Horned blenny on the Aster

Newsletter: The luck of the draw

Hi divers

This weekend

Saturday will be filled with Open Water training somewhere in False Bay and most likely in Simon’s Town at Long Beach.

Sunday is Advanced training and fun dives, and we will boat out of either Hout Bay or Miller’s Point depending on the conditions.

Anemone on the top of the mast of the MV Aster
Anemone on the top of the mast of the MV Aster

Last week’s diving

The past few weeks have delivered some days of stunning dive conditions with a sprinkling of dodgy days. Last weekend we planned to do Open Water training on Saturday but the weather did not oblige, and when we arrived at the beach the conditions were less than optimal. Sunday we did Advanced training and launched out of Hout Bay, and it was a terrific day with really good conditions. That’s the luck of the draw with weather related activities.

Fortunately for me and divers free during the week we have had a lot of week day courses and there have been some really good days in the ocean. The water temperature during the week has plummeted from 21 degrees on Monday to a coolish 13 degrees last night. Seven of us braved the slightly cooler water last night and enjoyed a really good night dive with a display of tentacles from an octopus, small cuttlefish being all “scary” and a host of other sights. With all the torches, cyalumes and flashing strobes it is amazing to see just how big a pool of light seven people can make. Sitting in a circle at the start of the dive we all turned off or buried our lights briefly and it is quite unreal how much light there still is below the surface despite the late hour.


Clare and I are booking plane tickets to Durban tomorrow. I’ll let those of you who are coming or who have expressed interest know which flights we are on so you can get on the same flights or ones with similar departure and arrival times.


If you’re wondering why I sometimes cancel diving in conditions that I deem poor, you can read an explanation here!

Divers ascending in Hout Bay
Divers ascending in Hout Bay

Winter diving

The winter season has not yet arrived and I am not planning to rush it in but it does usually signify a slowing down of new divers to the sport – isn’t it too cold, they ask. During the winter months we run fewer Open Water courses but there is an increase in Specialty courses such as Deep diver, Wreck diver, Nitrox etc, and this also heralds the “boat season” as most of these specialties are boat dives. Winter diving is in fact some of the best diving the Cape has to offer as we have the best visibility in False Bay during these months.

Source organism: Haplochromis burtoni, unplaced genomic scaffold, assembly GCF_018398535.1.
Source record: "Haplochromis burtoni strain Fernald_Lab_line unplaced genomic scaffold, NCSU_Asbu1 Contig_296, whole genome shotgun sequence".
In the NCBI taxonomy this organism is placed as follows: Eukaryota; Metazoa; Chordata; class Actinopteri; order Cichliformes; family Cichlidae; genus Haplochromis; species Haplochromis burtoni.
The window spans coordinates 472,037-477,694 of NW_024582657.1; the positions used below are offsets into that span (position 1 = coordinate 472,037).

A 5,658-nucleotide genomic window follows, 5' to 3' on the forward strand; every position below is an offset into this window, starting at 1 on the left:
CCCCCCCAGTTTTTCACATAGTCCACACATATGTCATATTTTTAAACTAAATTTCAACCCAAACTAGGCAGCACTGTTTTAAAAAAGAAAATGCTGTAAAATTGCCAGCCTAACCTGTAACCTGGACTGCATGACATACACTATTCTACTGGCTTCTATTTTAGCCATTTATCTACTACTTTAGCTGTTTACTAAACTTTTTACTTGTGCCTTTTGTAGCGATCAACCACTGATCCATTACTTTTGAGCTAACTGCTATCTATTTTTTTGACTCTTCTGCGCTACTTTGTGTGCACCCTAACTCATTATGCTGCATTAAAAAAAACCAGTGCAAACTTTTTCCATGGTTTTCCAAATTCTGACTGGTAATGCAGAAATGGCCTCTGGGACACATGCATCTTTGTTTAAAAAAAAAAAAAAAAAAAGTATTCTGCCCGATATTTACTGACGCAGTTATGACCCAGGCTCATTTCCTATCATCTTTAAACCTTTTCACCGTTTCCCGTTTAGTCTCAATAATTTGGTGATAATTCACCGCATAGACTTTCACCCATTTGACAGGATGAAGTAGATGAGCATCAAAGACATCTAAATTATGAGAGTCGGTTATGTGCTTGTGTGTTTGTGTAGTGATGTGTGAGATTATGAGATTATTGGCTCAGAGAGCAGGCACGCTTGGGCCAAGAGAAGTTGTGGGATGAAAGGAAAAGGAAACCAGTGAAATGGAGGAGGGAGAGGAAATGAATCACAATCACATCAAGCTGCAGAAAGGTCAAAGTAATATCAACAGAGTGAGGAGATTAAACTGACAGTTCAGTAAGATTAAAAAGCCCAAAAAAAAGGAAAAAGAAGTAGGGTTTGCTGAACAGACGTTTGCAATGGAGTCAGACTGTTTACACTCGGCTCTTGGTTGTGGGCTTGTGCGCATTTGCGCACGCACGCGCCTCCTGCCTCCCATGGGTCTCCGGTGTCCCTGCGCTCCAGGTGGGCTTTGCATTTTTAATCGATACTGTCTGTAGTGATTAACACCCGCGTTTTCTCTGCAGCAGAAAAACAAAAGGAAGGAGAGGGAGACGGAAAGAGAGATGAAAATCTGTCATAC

We did a deep dive last winter on the wreck of the SAS Fleur that lies in the middle of False Bay in 42 metres of water and at 25 metres we could see the wreck clearly below as well as the boat’s hull and shiny propellers on the surface.

Sunburst soft coral on the MV Aster
Sunburst soft coral on the MV Aster

Boat dives – the way forward

All dive planning generally happens on a Thursday afternoon or thereabouts. Once the boat charter newsletters go out the boats sometime fill very fast and there is not always time for me to text 20-30 people and wait for responses. I want to try something a little different and it will work like this:

I will text or email you by Wednesday each week about which days we will be on the boat. The text will not have specific info on dive sites but will ask whether you’re available for the boat on the weekend, which days, and what launches. If you then respond with a text it will give me far more lead time to plan and organise a good day of diving. At this point you will only be tentatively committing to diving and once we have Grant’s newsletter I will finalise the details with you and you will then still have a chance to back out.

This way we stand a far better chance of all getting on the boat on the days we wish and if we fill a boat we will hopefully be able to choose the site we dive from the options Grant gives us, dependent on where he launches from. Last winter we had many, many stunning days out on the water – one highlight was a detour we made after a dive to view a pod of a few hundred dolphins off Kalk Bay harbour one sunny winter Sunday.

There are more divers than boats in Cape Town so something to remember for this coming season is that if you book to dive and don’t arrive you are still liable for payment as it is not possible to fill that spot at the last minute.


Tony Lindeque
076 817 1099

Diving is addictive!

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Scuba diver, teacher, gadget man, racing driver, boat skipper, photographer, and collector of stray animals

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